We design libre / open source fonts. Learn more and contribute to the adventure of Velvetyne by reading our “about” page.
When we released Karrik, we also published quite confidentially a little interractive fiction to go with it. I was thinking about to write one for a long time, because it seemed a fun way to show what a font can do in small size and what is its real texture while you read. And Karrik—because of its background (a custom font made for the issue of Cercle magazine dedicated to the topic of Ghosts)— was a good candidate. This family was intended to look as an old-fashioned sans-serif, bringing the clumsyness from both vernacular typography and obscure early 20th c. foundries. Karrik comes from the “bad” typography of ghost towns and half erased road signs, and I thought it would do a good job setting the mood of a murder story in a countryside village with some supernatural twists. In the end we didn’t communicate a lot about it because it was only one small piece of the promotion materials, but we all felt this game had some potential of its own. So when I posted it on reddit to have some feedback from the community and Gibbo contacted me to offer to edit and proofread it—we thought it was about time to level up and make a nice upgrade.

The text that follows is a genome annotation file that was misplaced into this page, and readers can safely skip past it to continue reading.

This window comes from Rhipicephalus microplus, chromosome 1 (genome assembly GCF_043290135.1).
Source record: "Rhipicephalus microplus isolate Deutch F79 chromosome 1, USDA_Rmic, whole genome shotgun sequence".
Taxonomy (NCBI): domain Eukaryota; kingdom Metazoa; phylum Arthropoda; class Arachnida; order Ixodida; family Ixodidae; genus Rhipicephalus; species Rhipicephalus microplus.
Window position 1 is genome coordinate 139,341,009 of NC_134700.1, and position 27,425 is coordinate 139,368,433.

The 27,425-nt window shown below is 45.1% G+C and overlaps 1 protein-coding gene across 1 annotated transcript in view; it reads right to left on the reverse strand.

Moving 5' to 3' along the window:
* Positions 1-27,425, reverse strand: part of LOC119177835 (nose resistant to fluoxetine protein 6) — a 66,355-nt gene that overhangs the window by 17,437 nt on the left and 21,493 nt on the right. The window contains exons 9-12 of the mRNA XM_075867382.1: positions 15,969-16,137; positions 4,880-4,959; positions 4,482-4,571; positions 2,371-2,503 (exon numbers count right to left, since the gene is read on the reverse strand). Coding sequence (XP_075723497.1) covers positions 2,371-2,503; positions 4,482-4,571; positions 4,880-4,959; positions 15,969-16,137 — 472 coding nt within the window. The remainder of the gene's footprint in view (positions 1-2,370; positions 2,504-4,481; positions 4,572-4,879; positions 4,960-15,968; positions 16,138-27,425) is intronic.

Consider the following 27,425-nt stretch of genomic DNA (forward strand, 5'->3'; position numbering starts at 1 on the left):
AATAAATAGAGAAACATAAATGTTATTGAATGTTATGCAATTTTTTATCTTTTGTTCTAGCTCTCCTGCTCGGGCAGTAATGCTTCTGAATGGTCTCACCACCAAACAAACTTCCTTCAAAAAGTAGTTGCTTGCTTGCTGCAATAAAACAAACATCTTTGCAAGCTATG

We hired Gibbo to edit and proofread the text. He made a very good job, correcting grammar and spelling mistakes, but also making the story more smooth. He suggested a tons of micro-improvements that, just like in type design, can seems very small one by one but make the whole a lot better in the end. With such a good text in our pocket, we felt we needed to enhance it again. So came the idea of illustrating it. One big beautiful image to have a kind of cover, like an actual book.
One of our very dear team member (Julien Imbert) suggested to contact John Grümph, a table top rpg writer and a skilled illustrator, to make this image. But after a few exchanges it appeared that Le Grümph had the time (and the motivation) to make more than one image. Like many. He played the game, choose key moments, and delivered nice clean black and white drawings that match perfectly the mood of the story. I can’t show them all, because you need to discover them in-game, but geez, look at this.
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